prior to receiving an order from a U.S. corporation, they were subjected to
qualification inspection, which extended to working conditions. For example:
- In Guatemala, Dong Bang, located in Chimaltenango, reported that
JCPenney inspected their facilities - including working conditions - prior to
entry into a contract. Once they became contractors, JCPenney had again
conducted inspections and given them written ratings based on a point system.
- Maquila Cardiz reported that JCPenney inspected its current facility
before it could change locations and made recommendations for the new facility.
- Confecciones Caribe had been subjected to a pre-contract inspection by
JCPenney and received a point rating.
- A similar experience with the JCPenney point rating system was brought up
by management of Undergarment Fashions, a plant located in the Zona Franca San
Pedro de Macorµs in the Dominican Republic.
2.Monitoring for Codes of Conduct
While monitoring for product quality, and even for health and safety
conditions, is customary in the garment industry, the field visits by Department
of Labor officials suggest that monitoring for compliance with provisions of the
codes of conduct of U.S. garment importers dealing with other labor standards -
and child labor in particular - is not. Where it does occur, the degree to
which such monitoring extends to all labor standards addressed by the codes - as
opposed to exclusively safety and health issues - seems to vary widely across
suppliers. Foreign suppliers that are wholly owned by a U.S. corporation, or
contract directly with a U.S. corporation with a presence abroad, seem to be
subject to the most frequent and most thorough monitoring of codes of conduct,
including child labor and other labor standards.
Monitoring for implementation of child labor provisions of codes of conduct
is a very challenging undertaking. As has been discussed in Chapter II, the
garment industry is made up of a complex chain of actors, domestic and foreign.
- On the domestic front, there are apparel manufacturers (which may be
producers or buyers of cloth, contractors or subcontractors, and also retailers
of finished product), apparel merchandisers, buying agents (which may be located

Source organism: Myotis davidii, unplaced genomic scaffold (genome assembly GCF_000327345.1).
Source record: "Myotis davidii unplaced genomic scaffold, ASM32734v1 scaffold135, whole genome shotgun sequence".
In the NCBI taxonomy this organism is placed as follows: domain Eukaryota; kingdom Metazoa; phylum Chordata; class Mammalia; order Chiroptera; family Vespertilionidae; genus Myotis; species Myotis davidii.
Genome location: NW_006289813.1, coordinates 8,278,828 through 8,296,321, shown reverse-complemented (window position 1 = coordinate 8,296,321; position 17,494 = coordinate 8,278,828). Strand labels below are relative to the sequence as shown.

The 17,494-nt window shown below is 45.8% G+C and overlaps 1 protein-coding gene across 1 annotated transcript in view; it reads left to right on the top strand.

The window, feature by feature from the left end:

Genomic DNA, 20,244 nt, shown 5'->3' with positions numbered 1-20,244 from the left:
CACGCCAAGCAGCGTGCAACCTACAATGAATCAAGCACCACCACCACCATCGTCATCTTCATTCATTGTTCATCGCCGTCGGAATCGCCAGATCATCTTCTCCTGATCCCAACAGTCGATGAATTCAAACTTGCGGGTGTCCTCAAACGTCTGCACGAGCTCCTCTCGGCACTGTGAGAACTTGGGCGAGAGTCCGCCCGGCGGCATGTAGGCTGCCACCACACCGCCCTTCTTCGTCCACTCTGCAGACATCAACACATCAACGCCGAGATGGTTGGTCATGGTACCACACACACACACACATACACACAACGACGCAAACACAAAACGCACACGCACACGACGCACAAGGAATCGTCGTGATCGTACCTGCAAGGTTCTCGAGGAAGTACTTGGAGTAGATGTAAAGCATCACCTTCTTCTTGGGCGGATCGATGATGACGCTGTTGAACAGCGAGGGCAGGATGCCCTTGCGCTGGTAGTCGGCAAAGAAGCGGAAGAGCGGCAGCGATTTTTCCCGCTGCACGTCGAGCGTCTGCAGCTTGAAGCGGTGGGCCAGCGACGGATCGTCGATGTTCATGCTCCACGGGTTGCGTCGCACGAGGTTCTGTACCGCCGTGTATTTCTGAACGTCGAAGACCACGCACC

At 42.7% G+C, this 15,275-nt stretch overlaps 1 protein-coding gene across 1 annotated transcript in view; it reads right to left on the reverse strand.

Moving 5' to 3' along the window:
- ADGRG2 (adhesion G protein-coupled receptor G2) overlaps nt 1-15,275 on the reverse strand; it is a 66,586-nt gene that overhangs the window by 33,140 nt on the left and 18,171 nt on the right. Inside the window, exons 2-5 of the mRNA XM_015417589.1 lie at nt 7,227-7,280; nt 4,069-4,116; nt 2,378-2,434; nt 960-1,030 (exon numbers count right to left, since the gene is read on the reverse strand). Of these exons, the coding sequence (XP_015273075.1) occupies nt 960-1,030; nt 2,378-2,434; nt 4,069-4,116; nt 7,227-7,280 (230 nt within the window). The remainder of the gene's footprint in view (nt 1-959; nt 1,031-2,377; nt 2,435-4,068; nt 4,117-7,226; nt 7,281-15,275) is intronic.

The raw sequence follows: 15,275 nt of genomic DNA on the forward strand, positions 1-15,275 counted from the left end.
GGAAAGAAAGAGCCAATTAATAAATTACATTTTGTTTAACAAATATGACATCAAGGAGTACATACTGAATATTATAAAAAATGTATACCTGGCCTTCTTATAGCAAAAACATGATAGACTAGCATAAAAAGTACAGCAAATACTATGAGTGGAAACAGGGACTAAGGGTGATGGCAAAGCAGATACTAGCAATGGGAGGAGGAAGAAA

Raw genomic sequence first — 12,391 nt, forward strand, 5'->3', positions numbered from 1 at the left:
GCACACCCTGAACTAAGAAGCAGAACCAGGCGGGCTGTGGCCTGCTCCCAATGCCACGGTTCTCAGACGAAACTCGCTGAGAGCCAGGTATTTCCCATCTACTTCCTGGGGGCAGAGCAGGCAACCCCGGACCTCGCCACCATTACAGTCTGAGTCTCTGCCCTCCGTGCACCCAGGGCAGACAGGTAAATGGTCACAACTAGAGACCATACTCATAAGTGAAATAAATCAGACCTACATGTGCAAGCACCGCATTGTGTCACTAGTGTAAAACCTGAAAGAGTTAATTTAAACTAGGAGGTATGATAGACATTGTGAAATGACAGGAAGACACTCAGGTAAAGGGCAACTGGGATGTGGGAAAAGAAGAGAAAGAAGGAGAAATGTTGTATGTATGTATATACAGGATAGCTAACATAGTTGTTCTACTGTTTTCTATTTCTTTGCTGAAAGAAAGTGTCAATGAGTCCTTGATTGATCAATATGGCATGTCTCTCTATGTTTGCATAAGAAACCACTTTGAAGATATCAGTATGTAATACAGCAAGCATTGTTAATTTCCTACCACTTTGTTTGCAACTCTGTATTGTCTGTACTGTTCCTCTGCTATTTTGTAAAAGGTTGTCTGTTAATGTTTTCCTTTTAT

domestically or abroad), and retailers (which may be department stores, mass
merchants, specialty stores, national chains, discount, off-price stores, etc.).
- On the foreign front, there are buying agents, company representatives,
wholly owned subsidiaries of U.S. companies, U.S.- or foreign-owned contractors
that have an established relationship with a U.S. importer ("captive"
contractors), contractors which have relationships with more than one U.S.
importer, and subcontractors.
Implementation of the child labor policies of U.S. apparel importers
involves communication and interaction between many of these actors. The very
long chain of actors and transactions in U.S. importers' procurement of foreign
apparel products is illustrated in Box III-7 with an example drawn from the
field visit by the Department of Labor to the Philippines. In the example, the
procurement/manufacturing process of apparel imported by a U.S. retailer
involved five different actors, each farther removed from the U.S. importer.
Generally, the closer the relationship between a U.S. company importing
garments and the actual producer of the items, the greater the ability of the
U.S. company to influence labor standards, including prohibitions on child
labor, in the production process. Conversely, the longer the chain of
procurement/production (five steps in the above example drawn from the
Philippines), and the more levels of buying agents, contractors, and
subcontractors, the more complex and challenging is the implementation of the
labor standards policies and the less the ability of the U.S. importers to
BOX III -7
Organization of Production and Implementation of Codes of